The importance of diagnosing the cause of vaginitis manifests in the complexity of the condition and the implications of delayed or improper treatment. As mentioned above, when bacterial vaginosis is present, there is an increased risk of contracting STIs including HIV, gonorrhea, and chlamydia. Since many symptoms of bacterial vaginosis, vulvovaginal candidiasis and trichomoniasis overlap, accurate testing is of the utmost importance. However, first-round clinical testing isn’t organism-specific, and instead is based on shared symptoms. The National STD Curriculum lists tests, encompassing several types of wet mount preparations, potassium hydroxide treatments, Gram stains, and pH testing, as the standard diagnostic procedures for determining a specific vaginitis cause.

Organism-specific Testing Methods

A clinical diagnosis can be obtained using the methods above, but in instances of recurring, particularly onerous, or time-sensitive cases of vaginitis, there are organism-specific tests that can be performed. Pinpointing the exact organism or organisms that produce vaginitis in an individual has many benefits including better treatment tailored to the patient.

Several organism-specific testing methods are available for clinical use:

  • Culturing
    • Many species implicated in causing vaginitis can be cultured, including Candida species and Trichomonas vaginalis
    • Does not differentiate between colonizing species and pathogenic species
  • Nucleic acid testing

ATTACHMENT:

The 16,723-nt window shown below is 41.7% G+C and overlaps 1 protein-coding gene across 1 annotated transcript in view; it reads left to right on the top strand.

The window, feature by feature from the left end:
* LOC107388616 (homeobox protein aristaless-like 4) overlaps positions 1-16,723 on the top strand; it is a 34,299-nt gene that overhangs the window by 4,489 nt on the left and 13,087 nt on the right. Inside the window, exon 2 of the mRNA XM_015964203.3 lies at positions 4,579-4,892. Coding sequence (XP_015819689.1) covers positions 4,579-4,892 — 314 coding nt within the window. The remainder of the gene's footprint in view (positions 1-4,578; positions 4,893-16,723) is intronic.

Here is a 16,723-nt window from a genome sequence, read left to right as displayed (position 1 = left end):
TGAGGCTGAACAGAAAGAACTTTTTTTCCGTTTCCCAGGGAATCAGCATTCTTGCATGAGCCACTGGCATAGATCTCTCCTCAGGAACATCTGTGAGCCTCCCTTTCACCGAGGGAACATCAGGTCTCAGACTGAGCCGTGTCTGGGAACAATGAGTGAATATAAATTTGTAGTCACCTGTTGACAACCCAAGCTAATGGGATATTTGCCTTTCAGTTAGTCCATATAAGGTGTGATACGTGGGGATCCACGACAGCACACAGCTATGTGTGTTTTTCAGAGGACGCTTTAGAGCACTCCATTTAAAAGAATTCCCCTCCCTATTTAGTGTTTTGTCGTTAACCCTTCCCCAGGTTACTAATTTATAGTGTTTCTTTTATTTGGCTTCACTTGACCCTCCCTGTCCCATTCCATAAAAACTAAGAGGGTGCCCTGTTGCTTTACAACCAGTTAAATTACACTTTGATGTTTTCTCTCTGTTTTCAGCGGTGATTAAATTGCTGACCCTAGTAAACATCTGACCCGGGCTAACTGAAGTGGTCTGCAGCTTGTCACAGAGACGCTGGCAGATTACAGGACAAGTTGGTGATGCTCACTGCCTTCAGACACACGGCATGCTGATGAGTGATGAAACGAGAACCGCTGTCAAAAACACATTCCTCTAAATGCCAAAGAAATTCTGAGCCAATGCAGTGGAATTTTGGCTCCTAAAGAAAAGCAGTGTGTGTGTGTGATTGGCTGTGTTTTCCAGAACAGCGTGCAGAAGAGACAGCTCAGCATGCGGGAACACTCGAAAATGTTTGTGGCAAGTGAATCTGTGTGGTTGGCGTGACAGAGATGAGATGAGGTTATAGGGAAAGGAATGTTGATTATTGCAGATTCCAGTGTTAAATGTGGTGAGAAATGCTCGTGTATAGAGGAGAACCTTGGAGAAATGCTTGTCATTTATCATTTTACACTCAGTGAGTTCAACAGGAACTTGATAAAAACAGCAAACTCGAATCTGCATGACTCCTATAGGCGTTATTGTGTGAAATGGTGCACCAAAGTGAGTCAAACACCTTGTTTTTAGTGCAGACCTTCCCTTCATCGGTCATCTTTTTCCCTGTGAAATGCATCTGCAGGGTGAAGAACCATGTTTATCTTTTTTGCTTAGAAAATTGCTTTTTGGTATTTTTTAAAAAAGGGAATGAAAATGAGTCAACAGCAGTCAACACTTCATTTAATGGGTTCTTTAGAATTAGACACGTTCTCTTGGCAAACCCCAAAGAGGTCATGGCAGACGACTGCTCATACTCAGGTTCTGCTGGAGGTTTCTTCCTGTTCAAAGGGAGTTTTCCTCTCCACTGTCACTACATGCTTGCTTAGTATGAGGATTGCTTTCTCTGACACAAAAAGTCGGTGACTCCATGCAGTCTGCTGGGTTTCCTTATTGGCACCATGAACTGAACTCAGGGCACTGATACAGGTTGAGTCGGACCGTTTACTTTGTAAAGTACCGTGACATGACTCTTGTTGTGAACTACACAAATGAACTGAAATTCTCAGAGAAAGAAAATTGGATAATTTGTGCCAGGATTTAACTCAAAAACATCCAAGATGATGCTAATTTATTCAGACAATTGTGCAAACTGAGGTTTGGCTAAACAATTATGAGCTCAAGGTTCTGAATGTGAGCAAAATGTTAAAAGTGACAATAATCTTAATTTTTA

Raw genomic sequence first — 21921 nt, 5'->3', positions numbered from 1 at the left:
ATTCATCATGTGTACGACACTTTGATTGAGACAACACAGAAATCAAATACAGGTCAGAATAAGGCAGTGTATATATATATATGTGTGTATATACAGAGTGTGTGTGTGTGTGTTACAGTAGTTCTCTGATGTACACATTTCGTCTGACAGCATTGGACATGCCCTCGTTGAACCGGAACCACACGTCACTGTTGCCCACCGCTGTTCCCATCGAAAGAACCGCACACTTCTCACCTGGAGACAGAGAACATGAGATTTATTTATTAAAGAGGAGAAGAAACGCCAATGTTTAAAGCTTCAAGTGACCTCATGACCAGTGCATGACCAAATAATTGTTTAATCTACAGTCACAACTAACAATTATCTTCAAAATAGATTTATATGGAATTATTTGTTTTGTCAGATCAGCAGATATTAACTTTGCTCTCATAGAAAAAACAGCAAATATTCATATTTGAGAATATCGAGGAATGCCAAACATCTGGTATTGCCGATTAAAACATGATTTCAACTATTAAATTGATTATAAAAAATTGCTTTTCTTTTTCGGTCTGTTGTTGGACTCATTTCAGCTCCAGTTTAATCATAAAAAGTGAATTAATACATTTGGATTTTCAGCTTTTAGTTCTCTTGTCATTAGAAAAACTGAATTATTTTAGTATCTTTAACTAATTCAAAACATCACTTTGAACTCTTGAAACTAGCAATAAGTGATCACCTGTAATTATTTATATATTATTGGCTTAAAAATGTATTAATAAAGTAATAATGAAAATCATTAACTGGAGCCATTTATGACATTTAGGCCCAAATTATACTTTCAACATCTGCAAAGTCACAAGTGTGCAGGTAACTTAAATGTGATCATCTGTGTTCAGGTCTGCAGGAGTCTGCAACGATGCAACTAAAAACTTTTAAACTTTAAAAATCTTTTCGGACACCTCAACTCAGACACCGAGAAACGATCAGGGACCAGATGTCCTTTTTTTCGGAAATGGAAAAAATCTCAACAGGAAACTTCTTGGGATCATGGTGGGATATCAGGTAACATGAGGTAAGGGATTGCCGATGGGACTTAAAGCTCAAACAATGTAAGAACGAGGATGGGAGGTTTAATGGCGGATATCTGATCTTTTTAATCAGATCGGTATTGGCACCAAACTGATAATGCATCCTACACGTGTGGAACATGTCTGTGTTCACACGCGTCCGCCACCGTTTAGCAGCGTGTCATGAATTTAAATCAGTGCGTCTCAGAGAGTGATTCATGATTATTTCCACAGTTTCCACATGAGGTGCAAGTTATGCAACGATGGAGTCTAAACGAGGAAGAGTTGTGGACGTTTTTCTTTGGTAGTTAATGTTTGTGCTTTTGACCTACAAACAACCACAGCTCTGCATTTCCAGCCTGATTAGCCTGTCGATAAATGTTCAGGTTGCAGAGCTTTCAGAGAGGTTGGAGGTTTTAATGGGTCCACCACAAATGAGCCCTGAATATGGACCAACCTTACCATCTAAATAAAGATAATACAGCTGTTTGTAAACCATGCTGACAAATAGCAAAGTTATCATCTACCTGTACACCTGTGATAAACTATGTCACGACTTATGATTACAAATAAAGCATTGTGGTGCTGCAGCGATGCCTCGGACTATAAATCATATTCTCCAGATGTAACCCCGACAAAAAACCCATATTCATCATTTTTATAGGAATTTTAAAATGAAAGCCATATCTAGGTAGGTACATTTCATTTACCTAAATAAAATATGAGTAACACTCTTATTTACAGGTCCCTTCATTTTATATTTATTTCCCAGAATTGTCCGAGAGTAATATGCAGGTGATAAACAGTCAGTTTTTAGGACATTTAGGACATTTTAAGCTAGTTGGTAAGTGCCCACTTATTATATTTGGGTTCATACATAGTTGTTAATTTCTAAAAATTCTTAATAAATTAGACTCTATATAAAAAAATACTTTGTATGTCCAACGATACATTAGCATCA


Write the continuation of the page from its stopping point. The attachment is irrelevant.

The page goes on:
• PCR
    • The BD MAX™ Vaginal Panel tests for organisms that cause bacterial vaginosis, vulvovaginal candidiasis, as well as Trichomonas vaginalis
    • PCR is a sensitive and specific technology

With timely and accurate testing, vaginitis causes can be determined and treated correctly. Microbiologics offers a variety of quality control products to help your laboratory ensure accurate results when testing for STIs and vaginal infections including:

Visit our website to find the right strains and formats for QC in your lab.

Read Next: Neisseria gonorrhoeae: Combating a Multidrug-Resistance Organism



Written by Ashley Umlauf

Ashley Umlauf joined the Molecular R&D team at Microbiologics in July 2016. Ashley is developing new products including instrument control panels using a variety of molecular biology-based techniques such as qPCR and molecular cloning. In addition, Ashley has experience in method validation, GMO product testing, and array-based high throughput genotyping. In 2012, Ashley earned a Bachelor of Science degree in Biochemistry and Molecular Biology with a minor in Anthropology from the University of Wisconsin-Eau Claire.

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    The Vaginitis defination and diagnosis is eyeopening for me.Here in Kenya we mainly rely on clinical testing due to high cost & unavailbility of organism specific testing methods.I request if you can give me information of affordable organism specific testing methods.